Archive for the ‘Hawkes Bay’ Category

Tokerau Beach

October 30, 2019

(Still in catch up mode….).

We finally left Uretiti heading towards Kerikeri and the NZMCA parking site for a couple of nights to hunker down, out of the way of an impending storm that was forecast.

Apparently we missed most of the storm but we heard from others who were still at Uretiti that they suffered 100km/hr winds and terrible driving rain, and it wasn’t very pleasant at all but much better than the snow, wind and rain that we saw the rest of the country was suffering. Spring weather at its finest showing its true self.

The ground at Kerikeri was very very boggy with most of the site cordoned off and reduced to a small area that had scoria laid down, even then we sank into the ground a bit. We can report that we had no leaks through our roof so we can presume that it had been well and truly fixed.

Roy also got a chance to have a catch-up with his cousin Stuart to discuss genealogical matters and other projects going on in their respective lives. As well, we lined the pockets of a number of establishments in and around Kerikeri stocking up the larders, getting a few maintenance matters sorted, buying wool for this grandma to knit up, and some of the touring party apparently visited the chocolate shop (I resisted 😇), as well as numerous other sundry items were purchased.

After a couple of nights ‘enjoying’ the very wet ground at Kerikeri, we were soon on our way again heading further north, this time to Tokerau Beach, and the NZMCA parking area.

It wasn’t long before the blokes decided it was time to have a fish, and for Roy to perfect his method of launching his baits and line with Keith’s drone.

Glen launching his drone next to Keith’s

Keith launching his drone and line

Now for some reason I did not take many pictures of the fish caught, but suffice to say over the four or five days, quite a number of fish were caught, processed, eaten and many vacuum packed and frozen.

Roys first catch

A good start

Roy was gaining a bit of a reputation of catching the largest fish each time they went out, and he was not allowed to forget it either!!

A couple of trips into Kaitaia for laundry and shopping were done whilst we were here. My vacuum sealer finally gave out after many years of good use (it would vacuum but not seal) so a trip into the shops to buy a new one was in order.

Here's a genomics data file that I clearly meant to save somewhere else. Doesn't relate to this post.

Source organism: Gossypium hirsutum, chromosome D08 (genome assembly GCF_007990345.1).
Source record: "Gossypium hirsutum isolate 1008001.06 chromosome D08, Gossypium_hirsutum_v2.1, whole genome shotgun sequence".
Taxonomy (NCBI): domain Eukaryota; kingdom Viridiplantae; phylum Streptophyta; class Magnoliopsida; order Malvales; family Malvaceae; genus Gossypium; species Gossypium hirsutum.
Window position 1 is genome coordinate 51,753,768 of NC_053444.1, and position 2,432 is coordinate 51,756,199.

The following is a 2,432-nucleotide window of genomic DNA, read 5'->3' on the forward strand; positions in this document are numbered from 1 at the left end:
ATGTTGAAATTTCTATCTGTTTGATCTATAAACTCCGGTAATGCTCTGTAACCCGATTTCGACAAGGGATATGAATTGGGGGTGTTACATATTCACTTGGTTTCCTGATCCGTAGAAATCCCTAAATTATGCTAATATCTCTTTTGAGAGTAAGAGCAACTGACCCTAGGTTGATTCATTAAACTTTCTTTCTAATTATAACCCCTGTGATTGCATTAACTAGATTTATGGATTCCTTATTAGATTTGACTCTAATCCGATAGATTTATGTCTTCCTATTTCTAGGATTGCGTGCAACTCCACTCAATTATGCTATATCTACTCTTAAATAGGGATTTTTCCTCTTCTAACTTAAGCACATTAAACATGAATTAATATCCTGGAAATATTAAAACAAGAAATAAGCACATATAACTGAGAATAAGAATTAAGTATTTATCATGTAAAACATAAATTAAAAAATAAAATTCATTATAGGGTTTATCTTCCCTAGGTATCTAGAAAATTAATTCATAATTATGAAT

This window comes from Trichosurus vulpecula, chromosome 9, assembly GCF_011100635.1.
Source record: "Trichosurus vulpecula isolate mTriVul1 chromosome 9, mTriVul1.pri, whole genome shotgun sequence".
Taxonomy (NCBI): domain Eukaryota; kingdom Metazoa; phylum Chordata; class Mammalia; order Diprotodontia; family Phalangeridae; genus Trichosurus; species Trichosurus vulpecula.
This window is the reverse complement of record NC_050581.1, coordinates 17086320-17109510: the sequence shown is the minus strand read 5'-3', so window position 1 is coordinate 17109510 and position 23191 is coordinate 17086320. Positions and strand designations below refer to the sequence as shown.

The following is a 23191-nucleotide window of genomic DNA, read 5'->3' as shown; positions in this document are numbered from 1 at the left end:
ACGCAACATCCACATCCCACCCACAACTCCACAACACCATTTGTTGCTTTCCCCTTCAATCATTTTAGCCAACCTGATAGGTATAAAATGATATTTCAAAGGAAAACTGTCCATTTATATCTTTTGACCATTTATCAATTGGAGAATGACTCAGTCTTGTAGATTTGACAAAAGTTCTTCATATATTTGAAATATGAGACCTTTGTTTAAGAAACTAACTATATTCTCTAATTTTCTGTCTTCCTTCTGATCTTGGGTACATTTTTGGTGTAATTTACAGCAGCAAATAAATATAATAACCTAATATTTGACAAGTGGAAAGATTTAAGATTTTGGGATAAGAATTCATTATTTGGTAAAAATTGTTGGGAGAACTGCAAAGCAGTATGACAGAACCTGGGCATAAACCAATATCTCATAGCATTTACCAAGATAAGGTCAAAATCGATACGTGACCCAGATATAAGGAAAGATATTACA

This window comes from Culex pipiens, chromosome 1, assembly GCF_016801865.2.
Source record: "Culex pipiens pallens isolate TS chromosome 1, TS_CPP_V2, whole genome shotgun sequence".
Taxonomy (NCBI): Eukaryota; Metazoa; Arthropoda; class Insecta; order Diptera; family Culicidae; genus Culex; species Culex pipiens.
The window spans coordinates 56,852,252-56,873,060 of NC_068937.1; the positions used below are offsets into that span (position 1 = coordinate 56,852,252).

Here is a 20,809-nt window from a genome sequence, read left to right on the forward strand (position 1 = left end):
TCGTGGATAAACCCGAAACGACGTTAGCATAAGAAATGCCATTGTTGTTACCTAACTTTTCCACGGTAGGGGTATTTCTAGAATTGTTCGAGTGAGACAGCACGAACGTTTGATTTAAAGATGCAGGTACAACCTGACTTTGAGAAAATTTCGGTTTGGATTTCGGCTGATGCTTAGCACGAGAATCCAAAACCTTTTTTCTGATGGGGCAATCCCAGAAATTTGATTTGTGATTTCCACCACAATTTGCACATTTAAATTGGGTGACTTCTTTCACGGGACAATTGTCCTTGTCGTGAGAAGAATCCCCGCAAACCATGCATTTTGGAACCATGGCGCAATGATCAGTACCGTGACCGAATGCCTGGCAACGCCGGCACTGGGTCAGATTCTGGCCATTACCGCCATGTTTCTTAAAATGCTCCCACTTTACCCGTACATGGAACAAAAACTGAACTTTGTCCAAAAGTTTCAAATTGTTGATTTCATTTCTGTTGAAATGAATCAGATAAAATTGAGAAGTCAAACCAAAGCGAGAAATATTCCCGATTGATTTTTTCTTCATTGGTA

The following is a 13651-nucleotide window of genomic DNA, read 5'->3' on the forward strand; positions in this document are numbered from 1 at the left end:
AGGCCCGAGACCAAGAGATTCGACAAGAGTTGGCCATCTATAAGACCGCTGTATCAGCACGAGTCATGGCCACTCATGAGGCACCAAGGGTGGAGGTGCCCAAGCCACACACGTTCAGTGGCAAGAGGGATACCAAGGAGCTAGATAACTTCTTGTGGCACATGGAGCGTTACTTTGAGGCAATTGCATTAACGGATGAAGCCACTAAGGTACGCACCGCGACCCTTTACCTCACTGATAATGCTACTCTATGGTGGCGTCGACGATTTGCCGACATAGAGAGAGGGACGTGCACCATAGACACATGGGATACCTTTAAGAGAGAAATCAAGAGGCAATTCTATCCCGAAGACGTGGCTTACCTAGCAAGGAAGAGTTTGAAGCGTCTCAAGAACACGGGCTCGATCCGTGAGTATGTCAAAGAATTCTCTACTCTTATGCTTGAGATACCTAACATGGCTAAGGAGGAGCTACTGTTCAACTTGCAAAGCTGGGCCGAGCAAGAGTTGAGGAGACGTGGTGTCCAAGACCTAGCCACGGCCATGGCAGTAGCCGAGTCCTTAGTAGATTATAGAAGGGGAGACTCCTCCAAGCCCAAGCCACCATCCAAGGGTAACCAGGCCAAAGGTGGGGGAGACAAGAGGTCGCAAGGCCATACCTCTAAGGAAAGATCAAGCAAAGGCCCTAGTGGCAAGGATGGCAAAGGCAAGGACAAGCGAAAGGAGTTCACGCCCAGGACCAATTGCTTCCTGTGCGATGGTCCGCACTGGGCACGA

Food vacuum sealer

The freezer is getting nicely full of fish for us to enjoy over the summer months when we are parked up camp hosting at Shakespear. As well, lots of fish is being eaten, from whole fish, to fillets cooked every which way, to curries and the like.

Fish fish fish

We have our favourite dishes that we regularly come back to, after trying many many recipes. Sometimes the simplest is the best especially for such fresh fish.

Deb had a birthday whilst we were here, Keith cooked dinner of crumbed Weiner Schnitzel with a cauliflower mash, salads and veg which was all very good and I made a dessert of lime pannacotta with citrus salad and passionfruit.

Dessert

We do eat very well.

Time to leave here and head further north whilst the weather is reasonable, again we are picking our days to travel as with another bit of windy weather due, we make the most of calmer days.

Hawkes Bay

April 28, 2016

Our journey to the Hawkes Bay started with a bang – a very loud bang in fact, that startled us both.  Damn, another blown rear tyre, one of a pair that were not changed after the last blowouts, read about what happened here.  We were just 10km from Havelock North so we carefully drove into the dump station on the edge of town before ringing the men at Carters Tyres.  Sure, they said, bring the van in now and we’ll sort you out. To cut a long story short, they replaced the blown tyre with the spare and ordered us two new tyres to match the other two new ones on the other side, the tyres would be arriving early the following  week.  Yes, we decided not to tempt fate by replacing both of the rear tyres on the passengers side to match the two new ones on the drivers side.  That sorted we headed off to the lovely parking site at Te Awanga.


Parked right on the beach, with Cape Kidnappers in the background.

We waited and waited for an offshore breeze so we could launch the kite but no luck there and as we are only allowed two nights here, we did not have a lot of opportunity. We watched lots of other surf casting off the beach, no one was having any luck but on our last night there, a neighbouring group launched a torpedo.  We watched them retrieve their line and they had one very good sized snapper, three small sharks and one stingray.  

Of course this is the Hawkes Bay, and I was really looking forward to going to the Farmers Market on Sunday morning as its one of the best markets around.  We also checked out the smaller Napier market on Saturday morning.   

We were up and off early on Sunday morning to wander the stalls before coming back to the van to move to our next destination.  Needless to say that two very large bags of goodies came back with us from our foray, but more on what I did with all those veg in a later blog.

We were soon packed up and leading the way to our next destination.  Roy and I had done a bit of a recce of other possible parking places as with two of us with large rigs, we need to make sure that there is ample room for us both.   Just as well we had as one of the potential sites was not suitable on size but also not suitable on location, as it was below sea level behind large stony banks.  It was off to the Evers- Swindell Reserve in Clive for us, with a juice outlook over the river with the cycle/walkways right beside us.